Envisaging alternatives: representations of women in Kurt Schwitters’ collages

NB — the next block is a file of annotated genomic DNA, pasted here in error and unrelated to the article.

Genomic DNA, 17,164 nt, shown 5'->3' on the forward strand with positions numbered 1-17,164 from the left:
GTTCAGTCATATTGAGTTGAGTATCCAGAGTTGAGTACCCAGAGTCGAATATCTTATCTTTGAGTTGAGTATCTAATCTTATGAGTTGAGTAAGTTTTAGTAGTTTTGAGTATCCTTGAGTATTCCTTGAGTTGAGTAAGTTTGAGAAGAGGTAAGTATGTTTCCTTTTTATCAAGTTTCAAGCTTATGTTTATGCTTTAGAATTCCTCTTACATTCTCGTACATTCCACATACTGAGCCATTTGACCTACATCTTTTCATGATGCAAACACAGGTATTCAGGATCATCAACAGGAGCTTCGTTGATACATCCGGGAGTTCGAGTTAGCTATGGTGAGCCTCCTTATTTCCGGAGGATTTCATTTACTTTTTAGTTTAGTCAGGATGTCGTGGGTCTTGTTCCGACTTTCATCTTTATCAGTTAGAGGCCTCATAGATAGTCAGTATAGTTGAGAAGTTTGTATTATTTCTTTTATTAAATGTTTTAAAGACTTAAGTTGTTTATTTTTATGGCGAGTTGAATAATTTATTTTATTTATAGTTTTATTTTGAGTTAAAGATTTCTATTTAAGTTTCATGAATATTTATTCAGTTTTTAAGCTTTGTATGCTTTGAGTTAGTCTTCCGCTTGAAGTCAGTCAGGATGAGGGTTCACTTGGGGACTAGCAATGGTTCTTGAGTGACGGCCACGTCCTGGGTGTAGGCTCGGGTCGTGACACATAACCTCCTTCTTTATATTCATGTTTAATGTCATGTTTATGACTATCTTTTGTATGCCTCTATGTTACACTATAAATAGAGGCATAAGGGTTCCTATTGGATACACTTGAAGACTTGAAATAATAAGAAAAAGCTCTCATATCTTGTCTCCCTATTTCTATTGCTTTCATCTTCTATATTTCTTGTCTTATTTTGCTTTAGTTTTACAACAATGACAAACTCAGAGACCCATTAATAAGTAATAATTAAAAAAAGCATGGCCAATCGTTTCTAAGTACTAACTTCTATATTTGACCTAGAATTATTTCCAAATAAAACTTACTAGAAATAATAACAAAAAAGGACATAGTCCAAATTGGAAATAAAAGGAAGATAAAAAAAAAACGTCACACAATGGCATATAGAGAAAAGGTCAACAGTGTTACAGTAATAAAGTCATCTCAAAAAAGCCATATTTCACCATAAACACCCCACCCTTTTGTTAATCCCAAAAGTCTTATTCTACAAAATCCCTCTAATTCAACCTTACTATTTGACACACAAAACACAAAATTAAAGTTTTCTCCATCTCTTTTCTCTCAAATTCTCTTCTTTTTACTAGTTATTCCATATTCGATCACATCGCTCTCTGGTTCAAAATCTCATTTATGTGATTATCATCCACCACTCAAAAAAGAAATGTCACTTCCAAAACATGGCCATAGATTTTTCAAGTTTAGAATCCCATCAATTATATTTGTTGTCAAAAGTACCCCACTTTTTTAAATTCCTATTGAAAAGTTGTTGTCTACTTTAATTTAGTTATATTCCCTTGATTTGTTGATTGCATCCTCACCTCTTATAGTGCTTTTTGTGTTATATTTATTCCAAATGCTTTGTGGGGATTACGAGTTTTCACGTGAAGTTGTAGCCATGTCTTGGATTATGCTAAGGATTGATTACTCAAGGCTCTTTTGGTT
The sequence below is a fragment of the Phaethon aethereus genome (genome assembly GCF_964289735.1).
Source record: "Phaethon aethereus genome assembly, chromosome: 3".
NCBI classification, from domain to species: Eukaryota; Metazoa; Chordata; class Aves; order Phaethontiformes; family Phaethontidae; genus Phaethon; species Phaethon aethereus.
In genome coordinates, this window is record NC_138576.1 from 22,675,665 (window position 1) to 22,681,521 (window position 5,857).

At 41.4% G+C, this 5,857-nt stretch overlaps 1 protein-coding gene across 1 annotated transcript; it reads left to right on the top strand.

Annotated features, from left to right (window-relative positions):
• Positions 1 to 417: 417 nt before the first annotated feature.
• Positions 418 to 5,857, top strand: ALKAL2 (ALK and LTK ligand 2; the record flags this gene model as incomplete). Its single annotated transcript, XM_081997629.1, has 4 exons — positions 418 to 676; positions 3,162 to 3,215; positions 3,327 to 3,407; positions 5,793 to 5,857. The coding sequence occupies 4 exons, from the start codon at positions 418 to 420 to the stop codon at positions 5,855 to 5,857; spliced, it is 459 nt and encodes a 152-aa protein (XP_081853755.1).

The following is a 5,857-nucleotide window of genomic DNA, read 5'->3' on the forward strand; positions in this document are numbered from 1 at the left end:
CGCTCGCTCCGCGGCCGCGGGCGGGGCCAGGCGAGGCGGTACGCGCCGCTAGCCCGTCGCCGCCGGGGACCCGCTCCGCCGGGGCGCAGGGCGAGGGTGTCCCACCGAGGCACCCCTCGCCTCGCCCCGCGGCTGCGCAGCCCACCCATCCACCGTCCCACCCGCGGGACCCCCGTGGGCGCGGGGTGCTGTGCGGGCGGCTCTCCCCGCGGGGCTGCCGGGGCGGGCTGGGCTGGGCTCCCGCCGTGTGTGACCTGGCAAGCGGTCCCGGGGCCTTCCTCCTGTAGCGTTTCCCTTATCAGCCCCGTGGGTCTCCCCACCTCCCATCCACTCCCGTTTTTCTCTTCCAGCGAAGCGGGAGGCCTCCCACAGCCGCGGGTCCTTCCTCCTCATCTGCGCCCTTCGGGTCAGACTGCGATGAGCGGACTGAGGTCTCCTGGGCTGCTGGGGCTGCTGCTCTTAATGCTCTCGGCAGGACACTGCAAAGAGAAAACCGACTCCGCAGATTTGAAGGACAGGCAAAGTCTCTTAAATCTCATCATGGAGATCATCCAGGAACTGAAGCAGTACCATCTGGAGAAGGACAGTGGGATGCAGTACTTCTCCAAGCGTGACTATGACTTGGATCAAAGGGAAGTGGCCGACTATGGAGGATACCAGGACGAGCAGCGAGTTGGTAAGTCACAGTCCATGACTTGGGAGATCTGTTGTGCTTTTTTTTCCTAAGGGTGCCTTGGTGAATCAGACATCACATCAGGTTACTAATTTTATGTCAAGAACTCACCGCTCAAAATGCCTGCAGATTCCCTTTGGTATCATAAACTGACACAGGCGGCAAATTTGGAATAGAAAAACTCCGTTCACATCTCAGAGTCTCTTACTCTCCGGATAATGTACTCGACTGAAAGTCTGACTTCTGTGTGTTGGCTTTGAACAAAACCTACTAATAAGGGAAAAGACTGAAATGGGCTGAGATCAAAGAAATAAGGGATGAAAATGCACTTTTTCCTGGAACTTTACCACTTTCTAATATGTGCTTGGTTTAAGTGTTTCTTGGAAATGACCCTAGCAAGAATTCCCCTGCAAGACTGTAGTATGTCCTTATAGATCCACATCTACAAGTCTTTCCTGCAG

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In the existing literature on Kurt Schwitters, many excellent discoveries about process, materiality, and his life have been made. The careful reconstruction of these narratives by scholars such as Werner Schmalenbach, John Elderfield, Isabel Schulz, Gwendolen Webster, Marc Dachy, Roger Cardinal, Karin Orchard and Megan Luke, have given invaluable insights into the ways in which Schwitters’ work has influenced and been integral to the development of the various avant-garde movements of the twentieth century. However, while these studies have laid the foundations to examine the biographical and aesthetic qualities of Schwitters’ work, it has often denied readings that allow for an understanding of the political aspects which confront the viewer. Schwitters was the creator of Merz, a hybrid art form which borrowed from Expressionism, Dada, and Constructivism, but was never singularly committed to any of these movements/groups. Schwitters had had too much training to be a serious Expressionist, the movement denied academic and formal training, too bourgeois and not political enough for Dadaism, and not abstract or ‘clean’ enough to be considered a Constructivist. Merz was his and only his to be practiced and led him to be included in exhibitions of Dadaist, Constructivist and Surrealist artworks. His hybrid aesthetic, coupled with his own illusive remarks about his own practice, have produced readings of Schwitters’ work as only concerned with aesthetics; in some cases entirely ignoring the implications and connotations of the compositions themselves and the meanings behind the fragments used in his works. The idea often floated is that once the fragment has been detached from its original form, it no longer holds its original meaning. However, my thesis seeks to argue that this is entirely untrue and that contemporary audiences would have been unable to ignore these connections. As such, the collage takes on new meanings and we, the audience, must examine these connotations. My thesis argues for a political reading of the works which feature women. Images of women, taken from fashion magazines and clothing catalogs, are cut up and re-arranged in Schwitters’ abstract and hectic compositions. He then pairs these images with fragments of text, images of animals, or in odd compositions which causes a significant shift in perspective for the viewer. In most cases, these pairings are paradoxical or presented so that the two components juxtapose one another. My thesis argues that these works might be discussed in the context of the social and political goings on in the world in which Schwitters creates his artworks. This approach to his work has heretofore remained unexplored and as I show in my research by examining these images, new and revealing details about the artist’s work are uncovered.